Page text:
By JOHN T. WARD
Dan Laden’s been at the front of the line before when new Bruce Springsteen records have hit the stores.
“It’s hard to explain,” said Laden, who as the owner of Garden State Auto Repair in Little Silver has worked on Springsteen’s cars for 15 years. “It’s a matter of respect for Bruce.”
A sense of spiritual indebtedness was one of several forces that fans said compelled them to show up shortly before midnight in 28-degree weather to buy an album that would still be available the next morning.
“I want to get the Bruce album pretty much before everyone else,” said Diego Allessandro of Old Bridge, who spins records for WMCX at Monmouth University. He also allowed that he’s a “big nerd” who likes being at the forefront of cultural milestones.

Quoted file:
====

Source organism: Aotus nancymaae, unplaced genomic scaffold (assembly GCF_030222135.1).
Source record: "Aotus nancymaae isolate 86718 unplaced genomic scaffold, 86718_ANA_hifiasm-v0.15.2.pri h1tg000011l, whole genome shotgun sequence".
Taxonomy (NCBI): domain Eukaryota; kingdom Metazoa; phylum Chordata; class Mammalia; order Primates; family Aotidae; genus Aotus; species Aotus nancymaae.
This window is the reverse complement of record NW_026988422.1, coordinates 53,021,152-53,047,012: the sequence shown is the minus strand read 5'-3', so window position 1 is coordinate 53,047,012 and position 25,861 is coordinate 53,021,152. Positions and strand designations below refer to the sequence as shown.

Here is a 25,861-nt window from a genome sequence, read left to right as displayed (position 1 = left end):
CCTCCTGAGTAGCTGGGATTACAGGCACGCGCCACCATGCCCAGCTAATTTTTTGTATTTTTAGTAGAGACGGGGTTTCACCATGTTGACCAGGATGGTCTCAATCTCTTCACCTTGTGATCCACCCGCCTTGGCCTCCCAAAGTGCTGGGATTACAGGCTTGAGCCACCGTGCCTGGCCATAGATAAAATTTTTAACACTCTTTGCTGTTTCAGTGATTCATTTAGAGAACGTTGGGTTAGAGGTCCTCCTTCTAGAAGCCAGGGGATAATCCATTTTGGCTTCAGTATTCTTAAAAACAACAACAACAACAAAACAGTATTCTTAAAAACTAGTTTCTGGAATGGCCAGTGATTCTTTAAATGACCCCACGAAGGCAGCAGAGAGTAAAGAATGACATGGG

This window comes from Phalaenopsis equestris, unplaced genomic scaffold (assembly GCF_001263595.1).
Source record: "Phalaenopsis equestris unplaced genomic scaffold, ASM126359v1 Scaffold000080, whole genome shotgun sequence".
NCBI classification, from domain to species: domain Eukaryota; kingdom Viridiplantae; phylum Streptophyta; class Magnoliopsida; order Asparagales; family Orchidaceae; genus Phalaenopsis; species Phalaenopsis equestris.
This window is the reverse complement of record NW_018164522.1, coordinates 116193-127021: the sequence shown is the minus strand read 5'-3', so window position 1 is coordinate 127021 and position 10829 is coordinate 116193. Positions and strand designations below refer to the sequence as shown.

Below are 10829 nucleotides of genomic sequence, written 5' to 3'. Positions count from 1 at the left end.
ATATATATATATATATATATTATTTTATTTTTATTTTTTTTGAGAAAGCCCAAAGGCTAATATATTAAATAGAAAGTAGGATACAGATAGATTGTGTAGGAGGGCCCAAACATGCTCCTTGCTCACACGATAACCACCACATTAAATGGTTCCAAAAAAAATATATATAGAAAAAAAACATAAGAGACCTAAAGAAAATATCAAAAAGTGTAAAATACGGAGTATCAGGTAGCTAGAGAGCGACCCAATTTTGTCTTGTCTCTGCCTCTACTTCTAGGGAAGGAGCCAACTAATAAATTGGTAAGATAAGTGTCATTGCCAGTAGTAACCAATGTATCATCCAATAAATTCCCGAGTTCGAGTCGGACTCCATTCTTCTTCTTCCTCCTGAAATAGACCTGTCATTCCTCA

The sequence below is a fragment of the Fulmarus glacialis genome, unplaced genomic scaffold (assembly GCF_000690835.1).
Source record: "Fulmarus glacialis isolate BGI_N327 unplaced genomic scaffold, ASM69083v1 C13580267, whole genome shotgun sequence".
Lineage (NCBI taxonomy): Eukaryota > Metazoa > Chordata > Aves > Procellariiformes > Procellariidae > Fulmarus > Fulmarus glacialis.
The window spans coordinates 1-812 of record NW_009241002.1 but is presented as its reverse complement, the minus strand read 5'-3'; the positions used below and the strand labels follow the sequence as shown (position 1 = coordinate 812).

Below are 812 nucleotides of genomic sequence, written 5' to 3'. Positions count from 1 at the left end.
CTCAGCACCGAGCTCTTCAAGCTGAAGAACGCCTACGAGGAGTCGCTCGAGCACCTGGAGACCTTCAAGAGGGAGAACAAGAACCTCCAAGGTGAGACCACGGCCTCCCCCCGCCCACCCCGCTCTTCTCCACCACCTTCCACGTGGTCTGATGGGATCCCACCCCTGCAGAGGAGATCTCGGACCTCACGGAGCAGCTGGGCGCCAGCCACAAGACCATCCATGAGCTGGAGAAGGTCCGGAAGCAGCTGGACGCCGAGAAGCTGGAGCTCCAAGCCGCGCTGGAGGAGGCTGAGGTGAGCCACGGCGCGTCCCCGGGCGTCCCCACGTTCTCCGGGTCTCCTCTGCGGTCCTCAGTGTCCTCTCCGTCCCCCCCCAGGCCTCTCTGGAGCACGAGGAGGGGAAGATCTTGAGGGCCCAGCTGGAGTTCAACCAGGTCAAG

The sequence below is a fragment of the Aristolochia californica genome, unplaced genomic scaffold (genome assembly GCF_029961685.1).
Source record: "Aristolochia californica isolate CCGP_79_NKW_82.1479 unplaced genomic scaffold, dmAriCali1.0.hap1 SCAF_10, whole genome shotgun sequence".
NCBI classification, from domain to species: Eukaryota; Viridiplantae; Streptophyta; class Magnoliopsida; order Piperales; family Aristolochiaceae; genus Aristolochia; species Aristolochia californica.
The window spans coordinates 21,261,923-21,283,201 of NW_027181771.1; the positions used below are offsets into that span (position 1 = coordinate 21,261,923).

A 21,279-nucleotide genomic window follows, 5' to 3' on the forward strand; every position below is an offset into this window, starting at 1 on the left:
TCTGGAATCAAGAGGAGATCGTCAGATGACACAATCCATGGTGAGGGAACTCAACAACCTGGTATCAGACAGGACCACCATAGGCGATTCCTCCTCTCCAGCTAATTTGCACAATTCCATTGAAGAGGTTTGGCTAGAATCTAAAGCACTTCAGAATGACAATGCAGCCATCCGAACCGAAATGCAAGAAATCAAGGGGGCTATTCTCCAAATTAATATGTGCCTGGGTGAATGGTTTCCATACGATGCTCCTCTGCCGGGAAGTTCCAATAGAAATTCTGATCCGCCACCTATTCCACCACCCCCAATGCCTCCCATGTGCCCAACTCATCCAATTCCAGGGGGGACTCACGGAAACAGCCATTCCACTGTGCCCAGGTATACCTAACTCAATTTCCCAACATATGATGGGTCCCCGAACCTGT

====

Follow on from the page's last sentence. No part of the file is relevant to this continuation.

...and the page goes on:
But being among other devotees was also part of the draw, he said, when not singing along to the lyrics as ‘Wrecking Ball’ played on the store’s sound system.
“For me, it’s all about community,” Allessandro said. “These are the diehard fans, just like me.”
And Jack’s, fans said, is a shrine of sorts, not only because it is a relic of the age of independent record retailers, but because of its associations with Springsteen. He often shops at the store, and, in April 2001, spent 90 minutes mingling fans at a record-debut event just like this one.
“Who else is going to do this, Sam Goody?” one fan in line asked sarcastically.
“It’s gotta be this one,” said Linda Busichio, who drove up from Wall Township with her 18-year-old daughter and two friends, partly on the hope that Springsteen would show up again. “I wouldn’t want to miss that,” she said.
As of 12:05 a.m., Springsteen had not appeared.